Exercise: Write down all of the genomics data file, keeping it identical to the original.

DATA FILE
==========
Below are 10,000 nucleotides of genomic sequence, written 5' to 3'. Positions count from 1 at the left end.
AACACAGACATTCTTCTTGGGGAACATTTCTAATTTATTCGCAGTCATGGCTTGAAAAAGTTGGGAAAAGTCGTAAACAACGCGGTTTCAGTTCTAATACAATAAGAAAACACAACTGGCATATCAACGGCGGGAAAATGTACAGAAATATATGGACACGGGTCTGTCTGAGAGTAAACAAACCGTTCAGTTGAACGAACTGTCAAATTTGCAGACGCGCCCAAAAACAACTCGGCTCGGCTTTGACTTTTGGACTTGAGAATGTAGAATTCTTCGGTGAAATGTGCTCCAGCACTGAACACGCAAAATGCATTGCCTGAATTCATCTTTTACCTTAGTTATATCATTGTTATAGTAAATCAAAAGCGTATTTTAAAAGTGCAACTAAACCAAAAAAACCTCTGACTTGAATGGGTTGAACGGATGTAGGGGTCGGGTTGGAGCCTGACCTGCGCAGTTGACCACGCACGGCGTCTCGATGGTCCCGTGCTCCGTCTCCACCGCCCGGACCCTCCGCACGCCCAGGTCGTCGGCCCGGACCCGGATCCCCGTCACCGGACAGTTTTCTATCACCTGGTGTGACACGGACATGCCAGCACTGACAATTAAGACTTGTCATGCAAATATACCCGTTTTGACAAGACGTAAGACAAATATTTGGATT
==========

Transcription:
Below are 10,000 nucleotides of genomic sequence, written 5' to 3'. Positions count from 1 at the left end.
AACACAGACATTCTTCTTGGGGAACATTTCTAATTTATTCGCAGTCATGGCTTGAAAAAGTTGGGAAAAGTCGTAAACAACGCGGTTTCAGTTCTAATACAATAAGAAAACACAACTGGCATATCAACGGCGGGAAAATGTACAGAAATATATGGACACGGGTCTGTCTGAGAGTAAACAAACCGTTCAGTTGAACGAACTGTCAAATTTGCAGACGCGCCCAAAAACAACTCGGCTCGGCTTTGACTTTTGGACTTGAGAATGTAGAATTCTTCGGTGAAATGTGCTCCAGCACTGAACACGCAAAATGCATTGCCTGAATTCATCTTTTACCTTAGTTATATCATTGTTATAGTAAATCAAAAGCGTATTTTAAAAGTGCAACTAAACCAAAAAAACCTCTGACTTGAATGGGTTGAACGGATGTAGGGGTCGGGTTGGAGCCTGACCTGCGCAGTTGACCACGCACGGCGTCTCGATGGTCCCGTGCTCCGTCTCCACCGCCCGGACCCTCCGCACGCCCAGGTCGTCGGCCCGGACCCGGATCCCCGTCACCGGACAGTTTTCTATCACCTGGTGTGACACGGACATGCCAGCACTGACAATTAAGACTTGTCATGCAAATATACCCGTTTTGACAAGACGTAAGACAAATATTTGGATT